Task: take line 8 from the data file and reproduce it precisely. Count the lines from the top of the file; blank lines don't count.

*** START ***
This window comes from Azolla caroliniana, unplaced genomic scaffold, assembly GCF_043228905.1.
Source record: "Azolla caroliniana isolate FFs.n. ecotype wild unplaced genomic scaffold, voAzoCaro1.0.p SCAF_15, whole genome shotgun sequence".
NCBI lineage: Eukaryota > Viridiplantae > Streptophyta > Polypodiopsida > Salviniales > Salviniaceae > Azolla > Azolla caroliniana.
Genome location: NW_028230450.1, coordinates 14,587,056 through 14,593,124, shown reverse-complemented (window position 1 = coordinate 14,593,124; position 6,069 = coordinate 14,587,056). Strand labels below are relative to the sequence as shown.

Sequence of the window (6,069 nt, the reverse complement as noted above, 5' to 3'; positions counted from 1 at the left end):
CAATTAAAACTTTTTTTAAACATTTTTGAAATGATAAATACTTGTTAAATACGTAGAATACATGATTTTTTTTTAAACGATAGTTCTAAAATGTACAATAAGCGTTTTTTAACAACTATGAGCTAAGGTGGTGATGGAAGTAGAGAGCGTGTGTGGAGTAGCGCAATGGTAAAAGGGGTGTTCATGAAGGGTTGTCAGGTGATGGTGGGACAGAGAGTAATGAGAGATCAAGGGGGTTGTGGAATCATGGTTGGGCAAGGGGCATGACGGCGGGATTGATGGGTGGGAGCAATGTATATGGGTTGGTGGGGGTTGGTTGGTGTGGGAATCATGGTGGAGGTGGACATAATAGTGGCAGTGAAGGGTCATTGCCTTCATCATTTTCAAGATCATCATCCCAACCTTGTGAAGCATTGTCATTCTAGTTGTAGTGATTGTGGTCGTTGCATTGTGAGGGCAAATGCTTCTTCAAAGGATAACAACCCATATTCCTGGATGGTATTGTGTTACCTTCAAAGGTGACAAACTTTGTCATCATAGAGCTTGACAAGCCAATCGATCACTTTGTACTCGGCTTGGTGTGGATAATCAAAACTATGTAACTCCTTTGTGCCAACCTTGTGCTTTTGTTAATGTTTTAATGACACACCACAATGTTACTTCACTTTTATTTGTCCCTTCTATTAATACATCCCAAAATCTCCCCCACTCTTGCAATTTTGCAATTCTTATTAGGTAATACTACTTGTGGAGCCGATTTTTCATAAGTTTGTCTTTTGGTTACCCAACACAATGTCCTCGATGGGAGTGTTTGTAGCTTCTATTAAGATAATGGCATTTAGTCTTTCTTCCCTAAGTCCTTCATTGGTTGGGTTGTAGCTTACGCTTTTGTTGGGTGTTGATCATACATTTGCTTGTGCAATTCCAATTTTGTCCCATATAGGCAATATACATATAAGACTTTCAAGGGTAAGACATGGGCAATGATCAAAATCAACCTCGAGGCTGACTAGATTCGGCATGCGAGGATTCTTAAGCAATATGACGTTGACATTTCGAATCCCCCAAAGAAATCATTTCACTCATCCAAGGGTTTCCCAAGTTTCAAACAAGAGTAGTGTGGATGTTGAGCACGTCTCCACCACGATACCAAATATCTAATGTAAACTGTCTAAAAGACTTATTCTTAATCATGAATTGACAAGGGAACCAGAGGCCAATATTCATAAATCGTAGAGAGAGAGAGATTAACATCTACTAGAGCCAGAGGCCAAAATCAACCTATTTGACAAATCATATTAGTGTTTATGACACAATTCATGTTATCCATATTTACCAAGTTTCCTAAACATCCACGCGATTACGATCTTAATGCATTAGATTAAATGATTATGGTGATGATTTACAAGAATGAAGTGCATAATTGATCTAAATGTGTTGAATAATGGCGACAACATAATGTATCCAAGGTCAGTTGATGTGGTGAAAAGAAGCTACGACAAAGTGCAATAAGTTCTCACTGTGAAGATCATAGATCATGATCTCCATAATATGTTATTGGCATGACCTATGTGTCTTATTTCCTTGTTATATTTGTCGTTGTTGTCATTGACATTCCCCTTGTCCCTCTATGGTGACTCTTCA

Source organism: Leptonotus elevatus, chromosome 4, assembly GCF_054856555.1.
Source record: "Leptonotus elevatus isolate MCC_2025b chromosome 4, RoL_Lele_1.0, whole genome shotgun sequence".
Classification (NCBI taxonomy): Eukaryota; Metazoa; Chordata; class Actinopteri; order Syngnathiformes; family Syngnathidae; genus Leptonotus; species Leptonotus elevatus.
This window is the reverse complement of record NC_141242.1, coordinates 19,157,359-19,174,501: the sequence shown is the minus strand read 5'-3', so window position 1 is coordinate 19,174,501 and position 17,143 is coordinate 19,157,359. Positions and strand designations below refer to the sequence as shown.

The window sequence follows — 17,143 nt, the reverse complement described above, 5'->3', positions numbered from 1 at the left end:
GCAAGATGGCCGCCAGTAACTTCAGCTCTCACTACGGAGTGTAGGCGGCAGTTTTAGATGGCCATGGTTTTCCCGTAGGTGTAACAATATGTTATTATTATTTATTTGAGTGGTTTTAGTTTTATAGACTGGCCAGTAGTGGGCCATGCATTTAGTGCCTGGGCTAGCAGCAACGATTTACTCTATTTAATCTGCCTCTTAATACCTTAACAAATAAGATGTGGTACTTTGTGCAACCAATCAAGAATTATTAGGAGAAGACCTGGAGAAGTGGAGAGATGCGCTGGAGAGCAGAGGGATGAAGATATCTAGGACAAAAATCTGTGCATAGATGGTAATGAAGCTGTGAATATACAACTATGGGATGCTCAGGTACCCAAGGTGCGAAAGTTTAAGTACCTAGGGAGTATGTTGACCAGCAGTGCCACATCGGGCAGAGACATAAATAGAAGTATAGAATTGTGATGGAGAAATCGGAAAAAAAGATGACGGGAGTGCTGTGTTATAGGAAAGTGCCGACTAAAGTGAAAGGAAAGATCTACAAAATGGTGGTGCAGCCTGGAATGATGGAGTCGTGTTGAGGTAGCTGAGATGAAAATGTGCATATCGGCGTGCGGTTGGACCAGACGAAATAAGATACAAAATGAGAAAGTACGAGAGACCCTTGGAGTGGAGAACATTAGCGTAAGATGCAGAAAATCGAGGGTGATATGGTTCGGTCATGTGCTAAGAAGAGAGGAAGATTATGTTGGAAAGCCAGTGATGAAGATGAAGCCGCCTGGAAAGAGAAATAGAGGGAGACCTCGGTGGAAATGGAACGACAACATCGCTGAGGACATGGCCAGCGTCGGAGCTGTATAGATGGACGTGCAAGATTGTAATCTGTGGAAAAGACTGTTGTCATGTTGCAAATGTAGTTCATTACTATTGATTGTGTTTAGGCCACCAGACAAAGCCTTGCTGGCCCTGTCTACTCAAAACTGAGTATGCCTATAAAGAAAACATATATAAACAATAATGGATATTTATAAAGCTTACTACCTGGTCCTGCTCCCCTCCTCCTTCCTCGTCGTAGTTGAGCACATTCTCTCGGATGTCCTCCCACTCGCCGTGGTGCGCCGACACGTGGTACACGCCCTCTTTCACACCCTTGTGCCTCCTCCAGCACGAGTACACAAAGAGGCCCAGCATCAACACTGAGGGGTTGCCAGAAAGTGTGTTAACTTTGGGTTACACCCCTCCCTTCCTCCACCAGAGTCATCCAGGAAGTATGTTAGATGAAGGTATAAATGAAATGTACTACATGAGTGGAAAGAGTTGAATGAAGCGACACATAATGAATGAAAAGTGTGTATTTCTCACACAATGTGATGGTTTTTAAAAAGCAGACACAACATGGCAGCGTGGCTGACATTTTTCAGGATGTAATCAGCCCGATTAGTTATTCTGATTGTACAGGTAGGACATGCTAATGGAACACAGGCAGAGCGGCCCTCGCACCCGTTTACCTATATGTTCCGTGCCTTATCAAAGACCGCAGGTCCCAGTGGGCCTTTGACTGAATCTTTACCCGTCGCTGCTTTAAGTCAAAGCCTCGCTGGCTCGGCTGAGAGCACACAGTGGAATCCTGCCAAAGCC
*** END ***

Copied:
Source record: "Leptonotus elevatus isolate MCC_2025b chromosome 4, RoL_Lele_1.0, whole genome shotgun sequence".